Why we need the school climate strikes

“I walked out of school to protest the Iraq War, and today I’m standing with the Climate Strike.” Green Deputy Leader Amelia Womack discusses why the school strikes for climate action are so necessary and important to bring about change in the face of government inaction.

Amelia Womack
Amelia Womack
Amelia Womack

I walked out of school to protest the Iraq War, and today I’m standing with the Climate Strike.

The Iraq War was a disaster. It cost an unbelievable amount of time and money, destabilised the Middle East and led to a horrendous loss of human life, all based on shoddy intelligence and an utter lack of leadership. That’s why in 2003 I, along with my fellow sixth-formers at Bassaleg School in Newport, walked out of our classes and went on strike in protest. We could not stand by while adults who wanted us to sit down and behave were happy to lead our country down such a perilous path. In one hundred years time, we thought, scholars will look back and ask how such a monumental mess was allowed to happen.

Fast forward to today. Climate breakdown threatens to transform the world as we know it. If the Iraq War was the great political crisis of its time, climate change is the great political crisis in human history. And much like the Iraq War, our leaders seem to be making all the wrong moves.

The International Panel on Climate Change warned us last year that we have only 12 years to take positive action to stop climate destruction. Global warming is likely to reach 1.5°C within the next twelve years. That kind of radical climate change would lead to extreme weather events becoming more frequent, oceans becoming further acidified and add to the millions of people around the world already displaced as a result of climate change.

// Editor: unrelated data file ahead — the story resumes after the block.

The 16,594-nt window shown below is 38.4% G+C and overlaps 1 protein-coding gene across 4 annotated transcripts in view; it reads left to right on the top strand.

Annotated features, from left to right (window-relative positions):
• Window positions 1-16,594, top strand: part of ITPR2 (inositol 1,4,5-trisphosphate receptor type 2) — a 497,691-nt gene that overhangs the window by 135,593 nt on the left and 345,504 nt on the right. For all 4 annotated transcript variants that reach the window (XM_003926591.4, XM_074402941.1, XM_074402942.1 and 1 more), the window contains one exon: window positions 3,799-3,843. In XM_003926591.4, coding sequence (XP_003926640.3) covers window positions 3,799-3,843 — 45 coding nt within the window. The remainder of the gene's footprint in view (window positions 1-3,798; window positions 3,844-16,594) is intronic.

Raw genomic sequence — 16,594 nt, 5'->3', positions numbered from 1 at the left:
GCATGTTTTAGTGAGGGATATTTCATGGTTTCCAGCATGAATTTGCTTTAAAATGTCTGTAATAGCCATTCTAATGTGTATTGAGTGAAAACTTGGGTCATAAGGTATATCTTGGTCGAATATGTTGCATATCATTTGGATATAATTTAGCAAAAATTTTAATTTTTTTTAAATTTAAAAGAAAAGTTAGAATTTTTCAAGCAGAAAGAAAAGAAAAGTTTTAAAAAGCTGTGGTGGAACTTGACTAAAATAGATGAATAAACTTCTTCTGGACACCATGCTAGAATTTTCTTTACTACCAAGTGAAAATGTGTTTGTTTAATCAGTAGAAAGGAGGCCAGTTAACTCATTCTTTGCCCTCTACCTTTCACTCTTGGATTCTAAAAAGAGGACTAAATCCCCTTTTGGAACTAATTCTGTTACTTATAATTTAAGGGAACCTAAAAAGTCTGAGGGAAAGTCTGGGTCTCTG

Climate change needs radical global action, and that action is needed now. Too often we see  governments taking a lackadaisical approach, assuming that other countries will simply pick up the slack. From Heathrow expansion to authorising fracking in Lancashire, they pursue actions that will increase our carbon emissions and further fund the fossil fuel fat cats. The government has shown that the climate agenda is not a priority. Bringing a keep cup to cabinet meetings does not make Environment Secretary Michael Gove a serious change-maker, and we will not forgive the Tories for their failure to act.

Britain’s youth are miles ahead of the Conservative Government on the climate crisis

And that’s what makes the climate strike so inspiring. The young people of this country are not going to stand idly by while their future is taken away from them. They are rising up and they are taking action. Now it's for our leaders to take notice. Climate change is not inevitable, but to stop it, we need to take radical action – starting right now.

We’ll have to change our energy systems, moving away from fossil fuels and embracing ambitious green energy projects like the Swansea Bay Tidal Lagoon. We’ll have to change the way we manage our land, moving towards organic farming and wiping out destructive pesticides. And we’ll need to re-organise our cities, heavily investing in walking, cycling and clean public transport infrastructure. I’m proud that more than 20 councils around the country, as a result of Green Party action, have declared climate emergencies. But this is just the start. We need radical action and we need it now.

A low-carbon Britain, which leads on the world stage, is more achievable than ever. The political, economic, social and technical feasibility of solar energy, wind energy, and electricity storage has increased massively over the past few years. We are ready for a system transition, and it’s our young people that are leading that charge.

It’s often said that the people are always ahead of the politicians on the big issues. Right now, Britain’s youth are miles ahead of the Conservative Government on the climate crisis. Young people understand that we are on a time limit – it’s now time for this government to get that too.

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